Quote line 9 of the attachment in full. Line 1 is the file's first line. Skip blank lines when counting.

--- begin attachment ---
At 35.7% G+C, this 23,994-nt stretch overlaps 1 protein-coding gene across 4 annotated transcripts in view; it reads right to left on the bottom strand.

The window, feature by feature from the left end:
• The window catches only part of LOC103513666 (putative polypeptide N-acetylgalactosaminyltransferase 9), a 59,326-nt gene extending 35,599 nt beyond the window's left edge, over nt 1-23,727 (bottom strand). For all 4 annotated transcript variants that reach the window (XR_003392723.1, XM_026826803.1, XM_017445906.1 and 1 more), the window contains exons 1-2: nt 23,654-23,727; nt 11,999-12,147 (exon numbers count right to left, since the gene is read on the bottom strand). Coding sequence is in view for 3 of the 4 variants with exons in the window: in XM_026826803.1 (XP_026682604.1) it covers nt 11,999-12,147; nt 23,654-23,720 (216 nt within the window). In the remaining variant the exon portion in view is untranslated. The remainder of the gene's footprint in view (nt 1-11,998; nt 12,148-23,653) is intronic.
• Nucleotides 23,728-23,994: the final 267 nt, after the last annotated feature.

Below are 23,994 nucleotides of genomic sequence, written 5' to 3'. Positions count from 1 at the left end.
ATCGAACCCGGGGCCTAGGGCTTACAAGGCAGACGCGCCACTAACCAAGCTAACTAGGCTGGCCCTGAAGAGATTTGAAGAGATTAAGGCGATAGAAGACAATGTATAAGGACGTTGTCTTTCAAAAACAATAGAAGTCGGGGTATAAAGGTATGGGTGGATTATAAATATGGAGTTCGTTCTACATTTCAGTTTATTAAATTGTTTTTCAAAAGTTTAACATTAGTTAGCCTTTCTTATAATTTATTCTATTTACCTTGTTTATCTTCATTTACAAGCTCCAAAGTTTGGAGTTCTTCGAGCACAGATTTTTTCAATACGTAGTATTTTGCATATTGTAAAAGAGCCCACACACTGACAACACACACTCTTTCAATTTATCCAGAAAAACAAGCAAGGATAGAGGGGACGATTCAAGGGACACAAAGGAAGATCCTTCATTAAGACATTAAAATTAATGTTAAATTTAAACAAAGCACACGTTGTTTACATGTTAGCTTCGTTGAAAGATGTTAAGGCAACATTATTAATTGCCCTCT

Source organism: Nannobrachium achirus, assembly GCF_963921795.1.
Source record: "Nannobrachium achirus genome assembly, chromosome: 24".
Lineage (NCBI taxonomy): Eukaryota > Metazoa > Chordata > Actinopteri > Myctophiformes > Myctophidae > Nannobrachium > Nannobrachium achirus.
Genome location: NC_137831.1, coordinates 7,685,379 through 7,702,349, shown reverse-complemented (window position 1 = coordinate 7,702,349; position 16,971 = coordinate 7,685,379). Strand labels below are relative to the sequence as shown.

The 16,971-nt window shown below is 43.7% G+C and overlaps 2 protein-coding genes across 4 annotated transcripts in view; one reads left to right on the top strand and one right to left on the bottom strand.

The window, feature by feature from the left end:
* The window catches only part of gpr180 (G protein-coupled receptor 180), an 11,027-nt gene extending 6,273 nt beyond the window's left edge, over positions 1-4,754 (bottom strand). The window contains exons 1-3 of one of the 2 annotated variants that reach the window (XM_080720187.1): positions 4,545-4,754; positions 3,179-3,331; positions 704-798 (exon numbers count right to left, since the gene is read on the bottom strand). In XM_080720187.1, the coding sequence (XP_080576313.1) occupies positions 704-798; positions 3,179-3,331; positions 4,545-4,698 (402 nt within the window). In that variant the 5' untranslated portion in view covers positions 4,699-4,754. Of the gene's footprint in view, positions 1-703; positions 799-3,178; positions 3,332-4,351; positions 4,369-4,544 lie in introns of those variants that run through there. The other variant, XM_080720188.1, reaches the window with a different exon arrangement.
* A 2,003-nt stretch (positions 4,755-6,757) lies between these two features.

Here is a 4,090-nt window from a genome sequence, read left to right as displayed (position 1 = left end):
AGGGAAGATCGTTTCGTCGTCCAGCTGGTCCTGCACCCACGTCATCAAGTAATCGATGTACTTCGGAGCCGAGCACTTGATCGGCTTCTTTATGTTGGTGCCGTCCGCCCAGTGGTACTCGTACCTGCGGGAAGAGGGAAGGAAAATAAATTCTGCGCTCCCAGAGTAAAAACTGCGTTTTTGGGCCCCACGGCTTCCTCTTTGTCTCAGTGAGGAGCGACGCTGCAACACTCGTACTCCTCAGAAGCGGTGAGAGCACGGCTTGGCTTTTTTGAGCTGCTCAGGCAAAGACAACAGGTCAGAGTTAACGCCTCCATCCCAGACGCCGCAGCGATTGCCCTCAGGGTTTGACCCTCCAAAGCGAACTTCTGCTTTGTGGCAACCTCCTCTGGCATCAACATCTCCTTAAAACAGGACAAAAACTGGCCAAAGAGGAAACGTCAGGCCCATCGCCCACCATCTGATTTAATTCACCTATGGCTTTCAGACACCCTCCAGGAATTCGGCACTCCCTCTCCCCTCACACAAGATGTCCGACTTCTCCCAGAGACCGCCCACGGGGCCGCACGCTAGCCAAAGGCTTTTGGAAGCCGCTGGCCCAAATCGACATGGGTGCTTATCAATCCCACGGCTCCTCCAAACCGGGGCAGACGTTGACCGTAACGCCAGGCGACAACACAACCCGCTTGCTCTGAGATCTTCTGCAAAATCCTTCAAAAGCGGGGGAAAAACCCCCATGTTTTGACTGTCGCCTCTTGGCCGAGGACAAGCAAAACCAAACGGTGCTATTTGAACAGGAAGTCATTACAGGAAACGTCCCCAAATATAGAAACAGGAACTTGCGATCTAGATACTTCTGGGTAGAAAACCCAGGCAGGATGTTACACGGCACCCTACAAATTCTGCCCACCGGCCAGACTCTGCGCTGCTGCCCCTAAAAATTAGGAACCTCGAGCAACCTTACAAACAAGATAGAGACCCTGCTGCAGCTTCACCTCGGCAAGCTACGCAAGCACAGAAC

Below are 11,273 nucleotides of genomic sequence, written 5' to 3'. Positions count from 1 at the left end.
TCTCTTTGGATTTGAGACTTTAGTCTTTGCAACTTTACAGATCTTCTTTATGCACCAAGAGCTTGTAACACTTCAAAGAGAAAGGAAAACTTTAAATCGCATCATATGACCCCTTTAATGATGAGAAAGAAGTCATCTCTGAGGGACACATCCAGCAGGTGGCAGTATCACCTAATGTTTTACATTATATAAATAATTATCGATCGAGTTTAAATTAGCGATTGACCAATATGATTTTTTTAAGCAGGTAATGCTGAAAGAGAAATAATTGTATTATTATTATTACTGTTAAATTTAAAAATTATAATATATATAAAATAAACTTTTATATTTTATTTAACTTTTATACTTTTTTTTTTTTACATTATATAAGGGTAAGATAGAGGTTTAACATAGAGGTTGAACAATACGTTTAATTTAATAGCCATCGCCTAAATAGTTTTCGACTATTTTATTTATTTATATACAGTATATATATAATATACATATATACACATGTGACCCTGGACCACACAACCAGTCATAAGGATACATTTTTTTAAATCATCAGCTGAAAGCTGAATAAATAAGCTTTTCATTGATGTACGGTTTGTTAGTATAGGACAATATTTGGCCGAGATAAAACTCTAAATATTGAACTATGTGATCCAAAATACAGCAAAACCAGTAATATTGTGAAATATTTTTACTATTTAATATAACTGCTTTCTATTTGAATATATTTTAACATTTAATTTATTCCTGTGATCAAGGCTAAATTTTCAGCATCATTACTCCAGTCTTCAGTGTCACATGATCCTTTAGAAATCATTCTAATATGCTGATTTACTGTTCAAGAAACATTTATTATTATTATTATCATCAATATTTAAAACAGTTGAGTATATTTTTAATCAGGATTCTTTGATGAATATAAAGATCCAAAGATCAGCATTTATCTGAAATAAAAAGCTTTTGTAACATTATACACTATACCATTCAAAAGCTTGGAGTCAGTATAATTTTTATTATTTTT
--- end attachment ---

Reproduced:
Lineage (NCBI taxonomy): Eukaryota > Metazoa > Chordata > Actinopteri > Myctophiformes > Myctophidae > Nannobrachium > Nannobrachium achirus.